On Monday Apple held its September Apple Special Event at company headquarters to announce a variety of new products, among which are the iPhone 11 and 11 Pro. The new models brings notable camera upgrades, and one of the related new features exclusive to these models is something Apple is calling “QuickTake.”
While QuickTake is a new iPhone 11 feature that allows a user in photo mode to take a video by simply holding down the photo button (like in Instagram, Snapchat, etc.), its also a digital camera released by Apple 25 years ago. A line of digital cameras, actually — one of the first to hit the consumer market, back in 1994. The QuickTake 100 and 150 are Apple-branded versions of Kodak’s DC40 camera (the first digital camera I ever used) while the QuickTake 200 is a rebranded Fuji DS-7. The QuickTake line was one of the products eliminated (in 1997) by Steve Jobs upon his return to Apple, in the name of streamlining the company’s product lineup.
During the Apple event, a number of us old Apple folk were tweeting back and forth about the company’s reuse of the term “QuickTake.” Among these, I replied to @jeffcarlson (above), mentioning that I believe I have uploaded more QuickTake photos to the Flickr image network than any other person, linking to my gallery of around 200 photos taken with my QuickTake 200.
As the afternoon wore on, I saw more QuickTake tweets and that got me thinking about my QuickTake 200, sitting safely in its bag along with its serial syncing cable on my bookshelf. I hadn’t used it since 2007 when I took a series of photos to form a panorama shot and a QTVR of my “Byte Cellar” computer room (a more recent photo is now in place). I had no doubt that it still worked and, being who I am, I have an old Windows XP laptop with an honest-to-goodness serial port on which I could install my archive of the Windows connectivity software for the camera.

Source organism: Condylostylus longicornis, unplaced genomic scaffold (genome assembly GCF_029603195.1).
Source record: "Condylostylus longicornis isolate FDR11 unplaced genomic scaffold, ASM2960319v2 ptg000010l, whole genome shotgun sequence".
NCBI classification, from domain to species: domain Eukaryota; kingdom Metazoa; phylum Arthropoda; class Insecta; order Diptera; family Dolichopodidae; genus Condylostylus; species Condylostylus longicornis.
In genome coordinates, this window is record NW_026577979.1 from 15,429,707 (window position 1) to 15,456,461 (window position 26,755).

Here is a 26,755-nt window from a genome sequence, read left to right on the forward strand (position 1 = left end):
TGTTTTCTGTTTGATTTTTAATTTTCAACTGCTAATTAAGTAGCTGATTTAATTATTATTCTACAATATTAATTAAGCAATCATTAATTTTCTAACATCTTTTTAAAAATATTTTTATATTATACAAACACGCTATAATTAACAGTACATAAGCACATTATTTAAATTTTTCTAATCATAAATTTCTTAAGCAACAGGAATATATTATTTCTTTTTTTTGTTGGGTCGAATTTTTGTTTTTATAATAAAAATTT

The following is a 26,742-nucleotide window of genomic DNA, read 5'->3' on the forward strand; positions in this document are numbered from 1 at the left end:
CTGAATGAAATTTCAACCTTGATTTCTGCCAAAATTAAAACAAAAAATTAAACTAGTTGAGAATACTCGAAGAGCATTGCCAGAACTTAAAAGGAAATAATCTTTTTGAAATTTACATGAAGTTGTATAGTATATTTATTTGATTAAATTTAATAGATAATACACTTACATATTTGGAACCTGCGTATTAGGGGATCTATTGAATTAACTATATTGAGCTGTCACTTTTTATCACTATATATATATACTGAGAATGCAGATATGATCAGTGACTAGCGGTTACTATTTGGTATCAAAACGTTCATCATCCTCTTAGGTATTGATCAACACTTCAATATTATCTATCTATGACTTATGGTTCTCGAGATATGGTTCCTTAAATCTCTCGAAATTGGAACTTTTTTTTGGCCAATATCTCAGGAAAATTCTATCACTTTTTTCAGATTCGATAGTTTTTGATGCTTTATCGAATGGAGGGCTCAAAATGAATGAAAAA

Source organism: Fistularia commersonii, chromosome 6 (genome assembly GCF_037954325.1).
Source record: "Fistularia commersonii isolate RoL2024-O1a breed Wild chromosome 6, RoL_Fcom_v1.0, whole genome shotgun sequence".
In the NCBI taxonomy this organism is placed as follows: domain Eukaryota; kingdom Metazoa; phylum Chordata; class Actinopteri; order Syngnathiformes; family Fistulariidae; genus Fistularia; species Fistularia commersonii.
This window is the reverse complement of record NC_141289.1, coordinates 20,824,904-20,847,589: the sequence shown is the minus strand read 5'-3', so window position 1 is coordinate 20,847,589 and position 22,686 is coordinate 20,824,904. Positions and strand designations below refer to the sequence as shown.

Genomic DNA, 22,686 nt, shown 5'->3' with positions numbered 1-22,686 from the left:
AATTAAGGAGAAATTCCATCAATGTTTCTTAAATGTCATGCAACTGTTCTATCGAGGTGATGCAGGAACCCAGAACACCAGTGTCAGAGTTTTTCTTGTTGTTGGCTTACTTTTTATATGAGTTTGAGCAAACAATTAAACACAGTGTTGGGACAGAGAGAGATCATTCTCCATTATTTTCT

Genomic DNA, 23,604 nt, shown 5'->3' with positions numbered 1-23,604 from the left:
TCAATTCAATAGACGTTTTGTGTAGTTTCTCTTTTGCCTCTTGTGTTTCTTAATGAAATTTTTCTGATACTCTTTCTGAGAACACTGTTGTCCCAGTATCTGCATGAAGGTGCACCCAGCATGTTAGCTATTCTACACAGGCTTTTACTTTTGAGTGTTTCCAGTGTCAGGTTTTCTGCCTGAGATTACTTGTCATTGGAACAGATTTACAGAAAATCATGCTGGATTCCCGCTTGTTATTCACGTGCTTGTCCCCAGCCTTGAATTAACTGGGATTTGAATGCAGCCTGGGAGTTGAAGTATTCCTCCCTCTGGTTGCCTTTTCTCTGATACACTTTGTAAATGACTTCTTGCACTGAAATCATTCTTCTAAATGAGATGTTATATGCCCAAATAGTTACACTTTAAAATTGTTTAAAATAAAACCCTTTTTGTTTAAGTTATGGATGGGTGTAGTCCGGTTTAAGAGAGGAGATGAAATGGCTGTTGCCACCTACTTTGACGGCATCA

“Wouldn’t it be interesting to take some shots with the camera today, 25 years after it was released, and put them online, unedited?” I asked myself. And, so, I pulled out the QuickTake, gave it four fresh AAs, installed the software on my old laptop (found here), and the next morning headed off to work with the camera in hand. Throughout the day, near my DC office and at home, I filled the 4MB SmartMedia card I had inserted earlier (about 45 photos at ~90KB each (in 640×480 high-quality mode…)).
It was a whole lot of fun taking these photos (remembering to hold very still to avoid blur while snapping each shot) and seeing them (slowly) appear one after the other in the photo app on that old laptop. I have uploaded the photos I took to a new Flickr gallery, untouched. So, have a look at what digital photography was, back in the mid-’90s. The tech has come quite a ways, but to me it’s still pretty great to spend some time with Apple’s worst digital camera just at the arrival of their best.